Identifying Value-Added Population Health Capabilities to Strengthen Public Health Infrastructure

Rachel Hogg-Graham, Elizabeth Graves, Glen P. Mays

Research output: Contribution to journalArticlepeer-review

Abstract

Policy Points While the coronavirus pandemic has underscored the important role of public health systems in protecting community health, it has also exposed weaknesses in the public health infrastructure that stem from chronic underfunding and fragmentation in delivery systems. The results of our study suggest that the public health system structure can be strengthened through the targeted implementation of high-value population health capabilities. Prioritizing the delivery of value-added population health capabilities can help communities efficiently use limited time and resources and identify the most effective pathways for building a stronger public health system and improving health outcomes over time. Context: While the novel coronavirus pandemic has underscored the important role of public health systems in protecting community health, it has also exposed weaknesses in the public health infrastructure that stem from chronic underfunding and fragmentation in public health delivery systems. Information about the relative value in the implementation of recommended population health capabilities can help communities prioritize their use of limited time and resources and identify the most effective pathways for building a stronger public health system. Methods: We used a longitudinal cohort design with data from the National Longitudinal Survey of Public Health Systems to examine longitudinal and geographic trends in the delivery of population health capabilities and their impact on system strength across communities in the United States. We used linear probability models to ascertain whether the delivery of certain capabilities added value to public health system strength. Findings: Those communities with the strongest classification of public health system structure in both urban and rural areas implemented the largest set of population health capabilities. Results from the linear probability model indicate that a set of population health capabilities are associated with increased public health system strength. Key activities include allocating resources based on a community health plan, surveying the community for behavioral risk factors, analyzing the data on preventive services use, and engaging community stakeholders in health improvement planning (p < 0.01). Conclusions: The results of this study suggest that public health systems can be strengthened through the targeted implementation of high-value population health capabilities. Prioritizing the delivery of value-added population health capabilities may help communities increase their public health system's capacity and improve health outcomes.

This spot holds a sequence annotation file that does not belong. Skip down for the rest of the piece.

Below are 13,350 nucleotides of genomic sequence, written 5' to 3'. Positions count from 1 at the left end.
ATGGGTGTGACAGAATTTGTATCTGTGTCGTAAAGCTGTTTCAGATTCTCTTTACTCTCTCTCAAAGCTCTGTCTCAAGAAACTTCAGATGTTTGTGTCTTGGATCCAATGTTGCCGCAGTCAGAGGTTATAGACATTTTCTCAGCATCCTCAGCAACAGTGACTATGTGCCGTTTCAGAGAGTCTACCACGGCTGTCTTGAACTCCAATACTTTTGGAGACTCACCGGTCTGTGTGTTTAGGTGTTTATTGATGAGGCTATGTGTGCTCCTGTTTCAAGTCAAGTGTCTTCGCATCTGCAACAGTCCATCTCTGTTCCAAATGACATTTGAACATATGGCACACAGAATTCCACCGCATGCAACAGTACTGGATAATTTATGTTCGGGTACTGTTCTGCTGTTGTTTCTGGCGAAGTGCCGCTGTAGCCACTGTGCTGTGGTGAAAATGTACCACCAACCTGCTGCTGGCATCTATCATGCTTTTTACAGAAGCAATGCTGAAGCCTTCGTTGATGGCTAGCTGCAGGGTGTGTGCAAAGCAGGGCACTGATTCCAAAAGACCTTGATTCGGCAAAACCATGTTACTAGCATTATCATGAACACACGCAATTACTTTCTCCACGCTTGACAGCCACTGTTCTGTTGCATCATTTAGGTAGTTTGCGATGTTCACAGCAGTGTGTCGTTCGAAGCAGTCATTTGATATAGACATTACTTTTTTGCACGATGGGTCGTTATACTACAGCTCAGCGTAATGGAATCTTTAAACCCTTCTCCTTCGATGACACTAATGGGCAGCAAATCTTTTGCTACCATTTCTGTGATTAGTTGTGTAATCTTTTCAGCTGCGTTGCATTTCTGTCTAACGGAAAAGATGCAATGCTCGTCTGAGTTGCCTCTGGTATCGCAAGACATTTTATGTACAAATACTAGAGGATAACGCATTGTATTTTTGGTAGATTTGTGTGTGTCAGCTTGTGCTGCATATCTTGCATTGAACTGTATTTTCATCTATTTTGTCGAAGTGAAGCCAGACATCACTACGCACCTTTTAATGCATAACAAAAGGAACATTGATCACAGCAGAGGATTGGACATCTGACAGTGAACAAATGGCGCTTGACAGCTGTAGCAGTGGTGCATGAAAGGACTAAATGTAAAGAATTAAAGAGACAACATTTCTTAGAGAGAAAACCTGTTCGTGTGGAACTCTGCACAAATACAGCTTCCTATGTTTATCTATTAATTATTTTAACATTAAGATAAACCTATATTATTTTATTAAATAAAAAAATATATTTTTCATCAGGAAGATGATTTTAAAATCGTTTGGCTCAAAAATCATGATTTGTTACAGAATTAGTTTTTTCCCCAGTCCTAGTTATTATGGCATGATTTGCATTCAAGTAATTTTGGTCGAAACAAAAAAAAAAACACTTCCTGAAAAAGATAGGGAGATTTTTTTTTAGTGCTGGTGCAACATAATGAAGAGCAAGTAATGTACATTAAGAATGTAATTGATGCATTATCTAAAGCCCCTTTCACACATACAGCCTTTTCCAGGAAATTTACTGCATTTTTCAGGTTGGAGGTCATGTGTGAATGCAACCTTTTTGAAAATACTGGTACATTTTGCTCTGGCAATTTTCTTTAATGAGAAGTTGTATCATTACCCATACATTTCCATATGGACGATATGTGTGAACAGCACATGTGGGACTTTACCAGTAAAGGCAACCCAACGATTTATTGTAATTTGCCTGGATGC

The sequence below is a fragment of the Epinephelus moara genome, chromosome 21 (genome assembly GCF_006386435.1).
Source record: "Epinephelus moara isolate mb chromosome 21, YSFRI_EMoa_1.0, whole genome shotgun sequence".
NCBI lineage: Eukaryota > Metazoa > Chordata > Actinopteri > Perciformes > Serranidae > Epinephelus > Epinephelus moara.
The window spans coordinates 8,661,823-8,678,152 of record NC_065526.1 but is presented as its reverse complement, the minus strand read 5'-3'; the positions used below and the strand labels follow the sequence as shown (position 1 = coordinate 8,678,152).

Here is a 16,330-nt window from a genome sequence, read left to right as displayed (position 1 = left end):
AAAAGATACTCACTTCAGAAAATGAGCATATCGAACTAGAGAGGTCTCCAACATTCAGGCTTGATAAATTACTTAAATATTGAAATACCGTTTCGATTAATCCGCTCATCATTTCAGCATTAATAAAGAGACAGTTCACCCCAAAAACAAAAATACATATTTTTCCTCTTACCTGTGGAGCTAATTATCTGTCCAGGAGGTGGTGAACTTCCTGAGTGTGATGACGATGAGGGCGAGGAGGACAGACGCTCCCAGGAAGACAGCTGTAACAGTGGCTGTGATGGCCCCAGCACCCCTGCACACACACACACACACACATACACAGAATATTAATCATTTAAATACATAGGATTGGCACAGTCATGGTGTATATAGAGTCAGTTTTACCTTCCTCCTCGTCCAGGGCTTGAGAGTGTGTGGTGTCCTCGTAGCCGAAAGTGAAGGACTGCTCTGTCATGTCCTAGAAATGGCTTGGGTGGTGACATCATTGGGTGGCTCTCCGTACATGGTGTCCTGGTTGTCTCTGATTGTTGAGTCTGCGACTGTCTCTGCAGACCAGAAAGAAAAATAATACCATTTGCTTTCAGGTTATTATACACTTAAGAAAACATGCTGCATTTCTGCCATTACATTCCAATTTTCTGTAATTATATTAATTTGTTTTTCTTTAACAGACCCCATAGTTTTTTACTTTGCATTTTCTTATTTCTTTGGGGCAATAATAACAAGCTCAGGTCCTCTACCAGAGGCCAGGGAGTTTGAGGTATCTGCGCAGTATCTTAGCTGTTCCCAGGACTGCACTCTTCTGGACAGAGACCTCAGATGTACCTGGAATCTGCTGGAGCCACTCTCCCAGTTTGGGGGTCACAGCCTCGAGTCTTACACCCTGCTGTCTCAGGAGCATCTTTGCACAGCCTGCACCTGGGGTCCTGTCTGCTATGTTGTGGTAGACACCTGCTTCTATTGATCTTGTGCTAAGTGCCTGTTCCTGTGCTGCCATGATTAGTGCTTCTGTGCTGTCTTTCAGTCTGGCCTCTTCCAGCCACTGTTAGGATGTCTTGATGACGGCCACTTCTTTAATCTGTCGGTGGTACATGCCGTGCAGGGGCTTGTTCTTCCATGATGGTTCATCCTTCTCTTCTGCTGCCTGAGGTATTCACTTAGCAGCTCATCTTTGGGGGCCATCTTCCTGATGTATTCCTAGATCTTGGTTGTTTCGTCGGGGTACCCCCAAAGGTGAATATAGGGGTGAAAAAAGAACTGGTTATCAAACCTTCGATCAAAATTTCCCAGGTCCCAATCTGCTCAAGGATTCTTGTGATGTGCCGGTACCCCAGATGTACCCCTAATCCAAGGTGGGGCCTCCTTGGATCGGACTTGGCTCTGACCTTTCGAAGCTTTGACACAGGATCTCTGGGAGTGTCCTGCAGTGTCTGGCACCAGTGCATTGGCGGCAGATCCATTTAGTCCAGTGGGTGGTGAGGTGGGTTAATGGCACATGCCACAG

Original languageEnglish
Pages (from-to)261-283
Number of pages23
JournalMilbank Quarterly
Volume100
Issue number1
DOIs
StatePublished - Mar 2022

Bibliographical note

Funding Information:
: This research was supported by funding from the Robert Wood Johnson Foundation through the Systems for Action National Program Office, ID 75708, and funding from the US Centers for Disease Control and Prevention (Contract # 75D30118C03568 00001). Funding/Support

Publisher Copyright:
© 2022 Milbank Memorial Fund

Keywords

  • longitudinal studies
  • public health
  • public health administration

ASJC Scopus subject areas

  • Health Policy
  • Public Health, Environmental and Occupational Health

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